An examination of health information management by the Deaf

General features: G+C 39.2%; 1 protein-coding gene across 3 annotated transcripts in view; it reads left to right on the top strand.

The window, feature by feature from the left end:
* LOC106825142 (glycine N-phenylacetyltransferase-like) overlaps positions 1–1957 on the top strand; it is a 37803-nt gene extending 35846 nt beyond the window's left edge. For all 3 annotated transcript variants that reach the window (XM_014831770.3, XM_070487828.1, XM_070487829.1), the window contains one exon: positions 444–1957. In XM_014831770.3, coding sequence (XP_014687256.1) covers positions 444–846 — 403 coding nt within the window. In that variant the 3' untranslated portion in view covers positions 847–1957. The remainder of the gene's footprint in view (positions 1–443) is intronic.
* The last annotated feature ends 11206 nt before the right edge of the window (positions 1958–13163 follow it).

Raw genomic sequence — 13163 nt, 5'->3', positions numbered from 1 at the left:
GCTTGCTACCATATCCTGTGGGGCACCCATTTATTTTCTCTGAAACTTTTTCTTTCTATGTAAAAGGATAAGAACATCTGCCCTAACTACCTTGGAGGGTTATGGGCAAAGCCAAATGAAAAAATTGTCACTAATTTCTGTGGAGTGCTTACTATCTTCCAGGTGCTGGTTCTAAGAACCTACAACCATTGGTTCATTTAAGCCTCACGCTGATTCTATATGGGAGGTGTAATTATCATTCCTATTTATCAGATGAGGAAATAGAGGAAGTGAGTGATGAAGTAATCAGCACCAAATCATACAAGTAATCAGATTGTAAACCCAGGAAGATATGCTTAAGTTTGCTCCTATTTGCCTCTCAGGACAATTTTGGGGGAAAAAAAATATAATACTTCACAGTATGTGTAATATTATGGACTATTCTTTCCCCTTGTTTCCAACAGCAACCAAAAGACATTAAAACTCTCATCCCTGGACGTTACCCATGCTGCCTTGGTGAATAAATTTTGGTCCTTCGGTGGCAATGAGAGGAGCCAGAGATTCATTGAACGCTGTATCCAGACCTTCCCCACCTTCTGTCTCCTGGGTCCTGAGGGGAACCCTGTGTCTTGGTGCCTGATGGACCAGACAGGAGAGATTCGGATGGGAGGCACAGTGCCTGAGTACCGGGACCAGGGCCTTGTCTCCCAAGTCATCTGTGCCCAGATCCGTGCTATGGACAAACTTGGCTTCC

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Little is known about how Deaf people perceive, access, and utilize interpersonal and media sources for health information. In light of the scarcity of research on health information management among this group, a two-phase study was conducted that included eight focus groups (N=39) and survey data (N=366) with Deaf participants to determine the range of health information sources utilized by the Deaf community and how Deaf people evaluate the utility of these sources within and across specific health contexts (sexually transmitted diseases, safe sex, depression, alcohol and drugs, flu and flu shot). Finally, this study compares Deaf participants’ assessment and utilization of health information sources against those of a hearing sample (N=315). Findings reveal the Deaf community utilize a variety of health information sources and perceive these sources as differentially effective depending on the health context. In addition, findings reveal how the Deaf community perceives health sources differently from their hearing counterparts. These findings are of consequence to health education efforts targeting Deaf people, as the sources through which Deaf people access such information differs from those of the general population.